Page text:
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Refinery closure fuels concerns

Courier Mail, 5 April 2014

IT is a few years hence. Tensions in the South China Sea have boiled over.  As the international community desperately tries to negotiate an end to hostilities, disaster strikes in nearby Singapore: someone – and no one is claiming responsibility – launches a rocket attack on the country’s Jurong Island oil refining hub. As geysers of fire and oily smoke pour into the sky, Australia watches aghast.

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343. Hon KEN TRAVERS to the parliamentary secretary representing the Minister for Transport: 

I refer to the advice on page 141 of the 2013–14 budget paper No 3 that the government has set a target rate of 40 per cent cost recovery for public transport fares by 2016–17.

(1) Has the government done any modelling on how much fares in each zone will need to be increased to reach this target rate in 2016–17?

(2) If yes to (1), will the minister table the estimated cash fare for each zone in 2016–17?

(3) If no to (1) or (2), why not?

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335. Hon KEN TRAVERS to the parliamentary secretary representing the Minister for Transport:

I refer to the Minister for Transport’s comments on Channel Nine news that the government is "in the process of working out what is the best possible route" for the airport rail line.

(1) What route was used to establish the estimated cost of $2.015 billion for the proposed airport rail line?

(2) Why is the previously announced route not acceptable?

(3) What changes are being considered to the previously proposed route?

(4) What impact will the delay in finalising the route have on the completion of the project definition plan?

(5) What consultation on the new route will be undertaken?

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329. Hon SAMANTHA ROWE to the parliamentary secretary representing the Minister for Transport:

I refer to the closure of Kenwick train station for the period of upgrade works.

(1) What date was the Kenwick train station closed to commuters for the commencement of works?

(2) When were commuters first notified of the closure date by signage at the train station?

(3) Were commuters notified of the closure date by any means other than signage?

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819. Hon Ken Travers to the Attorney General representing the Minister for Police:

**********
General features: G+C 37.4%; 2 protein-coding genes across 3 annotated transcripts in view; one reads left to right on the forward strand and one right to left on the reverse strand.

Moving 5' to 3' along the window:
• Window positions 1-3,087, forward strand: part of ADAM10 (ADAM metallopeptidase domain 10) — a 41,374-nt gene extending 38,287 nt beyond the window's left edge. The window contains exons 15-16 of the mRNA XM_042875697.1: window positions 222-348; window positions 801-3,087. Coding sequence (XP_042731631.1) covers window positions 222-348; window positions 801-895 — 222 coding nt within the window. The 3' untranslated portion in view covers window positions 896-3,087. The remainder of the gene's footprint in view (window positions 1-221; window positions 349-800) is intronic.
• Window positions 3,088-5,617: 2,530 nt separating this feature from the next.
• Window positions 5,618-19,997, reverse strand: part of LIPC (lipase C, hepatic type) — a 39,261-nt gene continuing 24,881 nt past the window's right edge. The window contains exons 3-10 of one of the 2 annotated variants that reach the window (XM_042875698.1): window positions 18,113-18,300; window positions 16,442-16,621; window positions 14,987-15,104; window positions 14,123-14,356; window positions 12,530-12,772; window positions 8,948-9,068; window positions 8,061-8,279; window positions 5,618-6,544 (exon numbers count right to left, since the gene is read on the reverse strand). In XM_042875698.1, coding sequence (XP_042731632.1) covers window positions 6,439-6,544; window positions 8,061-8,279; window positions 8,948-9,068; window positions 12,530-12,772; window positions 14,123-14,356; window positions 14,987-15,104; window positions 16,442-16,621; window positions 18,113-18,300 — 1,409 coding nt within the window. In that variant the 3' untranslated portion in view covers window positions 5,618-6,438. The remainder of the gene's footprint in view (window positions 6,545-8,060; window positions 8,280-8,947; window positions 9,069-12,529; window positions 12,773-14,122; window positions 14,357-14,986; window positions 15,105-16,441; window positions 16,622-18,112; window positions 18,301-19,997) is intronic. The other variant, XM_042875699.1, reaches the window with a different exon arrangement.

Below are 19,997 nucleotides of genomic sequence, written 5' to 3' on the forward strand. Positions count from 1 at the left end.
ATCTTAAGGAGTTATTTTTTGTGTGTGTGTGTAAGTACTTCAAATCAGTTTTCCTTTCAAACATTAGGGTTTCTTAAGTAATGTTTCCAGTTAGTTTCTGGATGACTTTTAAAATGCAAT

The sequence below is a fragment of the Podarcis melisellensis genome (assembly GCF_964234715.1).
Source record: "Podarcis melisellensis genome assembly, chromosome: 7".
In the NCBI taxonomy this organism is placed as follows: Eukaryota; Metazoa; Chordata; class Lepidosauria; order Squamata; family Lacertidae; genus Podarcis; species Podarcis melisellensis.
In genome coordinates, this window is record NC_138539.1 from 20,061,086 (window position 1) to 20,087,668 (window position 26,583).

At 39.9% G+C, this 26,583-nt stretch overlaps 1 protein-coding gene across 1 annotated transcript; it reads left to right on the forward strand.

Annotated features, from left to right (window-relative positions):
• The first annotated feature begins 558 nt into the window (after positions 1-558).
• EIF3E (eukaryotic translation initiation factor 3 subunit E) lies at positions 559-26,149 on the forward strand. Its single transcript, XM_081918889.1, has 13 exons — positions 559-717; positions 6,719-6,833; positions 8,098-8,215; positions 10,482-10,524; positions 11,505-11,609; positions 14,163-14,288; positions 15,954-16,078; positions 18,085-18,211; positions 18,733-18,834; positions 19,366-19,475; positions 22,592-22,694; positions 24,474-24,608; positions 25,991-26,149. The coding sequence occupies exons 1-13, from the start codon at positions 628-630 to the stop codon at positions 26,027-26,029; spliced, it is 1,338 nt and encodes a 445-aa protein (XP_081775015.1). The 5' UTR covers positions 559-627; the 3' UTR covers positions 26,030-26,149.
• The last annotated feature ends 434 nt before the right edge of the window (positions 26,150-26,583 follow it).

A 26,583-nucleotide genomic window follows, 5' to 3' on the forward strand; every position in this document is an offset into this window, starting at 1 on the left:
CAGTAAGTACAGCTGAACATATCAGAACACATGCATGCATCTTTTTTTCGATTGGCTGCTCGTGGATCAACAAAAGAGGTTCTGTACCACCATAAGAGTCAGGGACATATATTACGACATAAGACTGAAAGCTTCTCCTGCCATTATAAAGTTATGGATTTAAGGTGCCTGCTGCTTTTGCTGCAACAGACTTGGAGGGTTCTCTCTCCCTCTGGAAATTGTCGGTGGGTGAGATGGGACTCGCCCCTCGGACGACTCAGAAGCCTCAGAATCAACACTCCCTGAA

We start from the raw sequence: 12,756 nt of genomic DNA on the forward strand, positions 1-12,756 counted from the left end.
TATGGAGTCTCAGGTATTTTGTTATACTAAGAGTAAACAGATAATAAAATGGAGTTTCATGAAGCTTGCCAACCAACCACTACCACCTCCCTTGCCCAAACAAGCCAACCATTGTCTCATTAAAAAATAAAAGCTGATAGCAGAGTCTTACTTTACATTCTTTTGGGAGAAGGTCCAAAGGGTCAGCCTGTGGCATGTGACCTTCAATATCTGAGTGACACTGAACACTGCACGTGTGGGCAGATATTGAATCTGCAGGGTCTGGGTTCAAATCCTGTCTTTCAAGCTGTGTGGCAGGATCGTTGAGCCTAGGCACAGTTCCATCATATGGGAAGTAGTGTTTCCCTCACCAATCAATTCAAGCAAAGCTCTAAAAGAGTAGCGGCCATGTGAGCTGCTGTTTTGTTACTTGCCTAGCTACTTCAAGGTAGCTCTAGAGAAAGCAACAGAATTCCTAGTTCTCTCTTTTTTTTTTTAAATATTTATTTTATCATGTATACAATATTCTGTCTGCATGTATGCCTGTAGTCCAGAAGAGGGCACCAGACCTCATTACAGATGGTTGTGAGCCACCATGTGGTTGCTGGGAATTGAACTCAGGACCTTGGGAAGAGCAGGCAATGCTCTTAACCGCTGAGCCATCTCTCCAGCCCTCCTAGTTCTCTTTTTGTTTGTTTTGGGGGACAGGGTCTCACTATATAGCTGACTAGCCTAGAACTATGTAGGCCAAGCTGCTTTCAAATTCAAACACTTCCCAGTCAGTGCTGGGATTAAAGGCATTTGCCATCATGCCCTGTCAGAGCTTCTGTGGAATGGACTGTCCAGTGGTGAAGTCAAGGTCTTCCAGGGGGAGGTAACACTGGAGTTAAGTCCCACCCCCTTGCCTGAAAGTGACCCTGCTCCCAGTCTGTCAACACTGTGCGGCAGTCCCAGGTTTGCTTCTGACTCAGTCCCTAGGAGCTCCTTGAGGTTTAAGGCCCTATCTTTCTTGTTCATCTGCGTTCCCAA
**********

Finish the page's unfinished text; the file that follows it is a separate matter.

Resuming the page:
(1) In the following financial years, how many vehicles were stopped by Police and identified as unlicensed:

(a) 2011–12; and (b) 2012–13?

(2) In the following financial years, what percentage of vehicles stopped by Police were identified as unlicensed:

(a) 2011–12; and (b) 2012–13?

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Smog over Britain: Air pollution ҷill get worseҠas more drivers choose diesel powered cars

The Independent, 2 April 2014

The smog-like conditions which brought a haze to swathes of Britain will become
even more frequent as diesel car ownership soars, a leading pollution expert has

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Global solar off to a sunny start in 2014

Climate Spectator, 3 April 2014

New global solar photovoltaic demand added during the first quarter of 2014 exceeded 9 GW, which was 35 per cent more than the previous first-quarter record, set last year. In fact, every quarter in 2014 is forecast to reach new highs, with trailing 12-month demand at the end of the first quarter next year forecast to exceed 50 GW for the first time, according to findings in the latest NPD Solarbuzz Quarterly report.

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Itochu Writes Down Samson Investment as U.S. Shale Bet Sours

Bloomberg, 2 April 2014

Itochu Corp. (8001), Japan’s third-largest trading house, said it booked another writedown on its investment in oil and gas producer Samson Investment Co., as its bet on the U.S. shale boom sours.

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Sydney Airport rated Australia’s worst large airport

Sydney Morning Herald, 3 April 2014

Sydney Airport has again achieved the lowest ranking of the country's four-biggest airports with passengers concerned about kerbside congestion at both its international and domestic terminals. In its annual report on the state of the airports, the Australian Competition and Consumer Commission warned that the country's four largest airports – Sydney, Melbourne, Brisbane and Perth – will have to invest more if they are to resolve congestion, accommodate future passenger growth and improve service levels.

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Climate change requires a sensible risk analysis

Newcastle Herald, 1 April 2014

GOVERNMENTS federal, state and local can make it harder and more costly for Australia to deal with the consequences of global warming. As the latest report by the Intergovernmental Panel on Climate Change warns, Australia – especially our mining, energy, tourism, water supply, and farming sectors – is particularly exposed to more intense and more frequent extreme weather events.

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